Could we charge a superconductive magnet and use it as a source of energy?
Yes. The energy expended in producing the magnetic field can be recovered during the field's collapse, which occurs after the current producing the field is shut off.
For example, the amount of energy stored in the superconducting magnets that steer the particle beams in CERN's Large Hadron Collider is equal the the kinetic energy of a fully-loaded jumbo jet going 500 MPH. Shutting the magnets down requires dissipating all that energy, and if anything goes wrong during that process, parts of the collider will get blown to pieces in an instant.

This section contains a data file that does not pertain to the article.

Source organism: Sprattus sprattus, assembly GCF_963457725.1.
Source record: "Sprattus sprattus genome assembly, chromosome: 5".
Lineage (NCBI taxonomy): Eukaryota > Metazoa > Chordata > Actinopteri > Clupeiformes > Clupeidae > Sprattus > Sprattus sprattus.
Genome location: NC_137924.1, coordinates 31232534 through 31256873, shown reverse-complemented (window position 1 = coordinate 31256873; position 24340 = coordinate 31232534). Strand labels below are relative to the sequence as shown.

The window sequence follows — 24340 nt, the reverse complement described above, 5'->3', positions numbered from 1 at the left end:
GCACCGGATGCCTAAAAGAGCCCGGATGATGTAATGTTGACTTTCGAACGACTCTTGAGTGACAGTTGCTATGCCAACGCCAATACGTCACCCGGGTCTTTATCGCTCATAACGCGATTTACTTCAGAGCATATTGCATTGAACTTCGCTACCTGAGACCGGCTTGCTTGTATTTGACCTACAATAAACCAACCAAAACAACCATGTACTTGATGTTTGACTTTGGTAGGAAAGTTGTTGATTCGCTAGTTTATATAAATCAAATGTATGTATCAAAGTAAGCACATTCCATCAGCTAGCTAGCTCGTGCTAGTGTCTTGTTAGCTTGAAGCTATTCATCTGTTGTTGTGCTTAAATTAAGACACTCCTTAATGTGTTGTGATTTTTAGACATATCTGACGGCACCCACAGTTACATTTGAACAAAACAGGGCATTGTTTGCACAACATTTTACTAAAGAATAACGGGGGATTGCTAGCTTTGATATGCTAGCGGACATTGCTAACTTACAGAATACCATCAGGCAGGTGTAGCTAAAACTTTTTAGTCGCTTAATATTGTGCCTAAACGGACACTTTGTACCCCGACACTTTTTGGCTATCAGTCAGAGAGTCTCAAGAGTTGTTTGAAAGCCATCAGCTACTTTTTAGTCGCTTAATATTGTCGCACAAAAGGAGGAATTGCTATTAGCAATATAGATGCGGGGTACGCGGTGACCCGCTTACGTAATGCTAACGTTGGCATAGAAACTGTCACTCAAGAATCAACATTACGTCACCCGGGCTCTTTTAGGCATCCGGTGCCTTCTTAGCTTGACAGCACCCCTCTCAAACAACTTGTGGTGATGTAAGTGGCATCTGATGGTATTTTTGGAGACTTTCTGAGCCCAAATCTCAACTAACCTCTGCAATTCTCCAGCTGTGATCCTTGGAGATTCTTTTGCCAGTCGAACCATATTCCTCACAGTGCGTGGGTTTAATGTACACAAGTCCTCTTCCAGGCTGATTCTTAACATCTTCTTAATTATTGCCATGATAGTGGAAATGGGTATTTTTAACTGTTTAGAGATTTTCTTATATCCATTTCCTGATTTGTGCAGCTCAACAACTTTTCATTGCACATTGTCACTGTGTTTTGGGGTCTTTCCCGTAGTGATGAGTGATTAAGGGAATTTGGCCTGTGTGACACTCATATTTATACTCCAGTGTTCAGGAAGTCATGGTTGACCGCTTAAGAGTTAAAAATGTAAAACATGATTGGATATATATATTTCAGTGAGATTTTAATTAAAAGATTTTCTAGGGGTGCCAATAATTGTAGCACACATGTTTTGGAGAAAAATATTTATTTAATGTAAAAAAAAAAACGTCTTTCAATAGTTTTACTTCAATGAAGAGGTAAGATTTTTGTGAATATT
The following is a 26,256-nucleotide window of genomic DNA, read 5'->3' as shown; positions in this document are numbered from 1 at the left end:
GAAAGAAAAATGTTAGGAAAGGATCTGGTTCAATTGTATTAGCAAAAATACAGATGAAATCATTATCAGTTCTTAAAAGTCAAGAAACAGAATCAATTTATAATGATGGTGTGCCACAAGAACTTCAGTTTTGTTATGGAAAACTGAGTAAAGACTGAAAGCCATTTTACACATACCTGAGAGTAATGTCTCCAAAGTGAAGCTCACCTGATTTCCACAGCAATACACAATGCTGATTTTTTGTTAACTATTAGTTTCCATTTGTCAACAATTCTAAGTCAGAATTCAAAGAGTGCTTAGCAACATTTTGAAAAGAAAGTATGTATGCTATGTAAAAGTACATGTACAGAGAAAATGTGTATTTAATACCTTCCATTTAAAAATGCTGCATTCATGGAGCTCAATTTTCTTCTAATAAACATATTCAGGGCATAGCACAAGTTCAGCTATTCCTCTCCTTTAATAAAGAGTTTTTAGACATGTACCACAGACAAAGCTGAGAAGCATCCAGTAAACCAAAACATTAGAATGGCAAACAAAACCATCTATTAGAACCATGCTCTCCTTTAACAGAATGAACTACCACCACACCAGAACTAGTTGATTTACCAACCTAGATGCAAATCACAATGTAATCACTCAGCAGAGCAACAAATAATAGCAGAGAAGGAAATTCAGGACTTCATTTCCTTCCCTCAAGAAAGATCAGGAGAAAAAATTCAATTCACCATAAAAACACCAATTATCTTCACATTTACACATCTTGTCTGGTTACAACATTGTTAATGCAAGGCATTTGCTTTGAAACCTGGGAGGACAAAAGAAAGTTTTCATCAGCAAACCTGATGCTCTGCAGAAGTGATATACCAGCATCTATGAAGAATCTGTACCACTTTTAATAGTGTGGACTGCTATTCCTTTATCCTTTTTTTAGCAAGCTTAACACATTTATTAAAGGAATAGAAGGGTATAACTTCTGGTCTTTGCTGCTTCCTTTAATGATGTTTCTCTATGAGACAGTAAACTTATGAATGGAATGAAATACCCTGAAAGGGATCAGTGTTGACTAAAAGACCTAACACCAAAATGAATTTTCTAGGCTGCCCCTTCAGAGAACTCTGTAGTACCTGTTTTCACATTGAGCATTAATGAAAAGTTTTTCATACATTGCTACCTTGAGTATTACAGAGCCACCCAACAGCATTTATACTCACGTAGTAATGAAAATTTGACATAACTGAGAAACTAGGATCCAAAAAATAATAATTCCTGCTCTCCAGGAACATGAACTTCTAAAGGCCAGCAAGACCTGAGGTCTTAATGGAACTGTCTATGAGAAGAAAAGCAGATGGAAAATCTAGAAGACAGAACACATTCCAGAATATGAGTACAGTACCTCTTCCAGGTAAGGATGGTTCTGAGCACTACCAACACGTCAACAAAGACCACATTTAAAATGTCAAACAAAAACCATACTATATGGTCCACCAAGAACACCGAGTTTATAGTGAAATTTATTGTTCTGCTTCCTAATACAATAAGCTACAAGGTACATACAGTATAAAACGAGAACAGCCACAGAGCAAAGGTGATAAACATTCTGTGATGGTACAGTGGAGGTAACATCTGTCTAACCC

Note that the energy stored in the magnetic field of a superconducting magnet did not get there for free. When running, those magnets and the machinery needed to support them consume as much electrical power as a small city, for which CERN pays the bill.
Yes, in the same sense that you can store energy in a battery and then use the battery as a source of energy. See for example this Wikipedia article.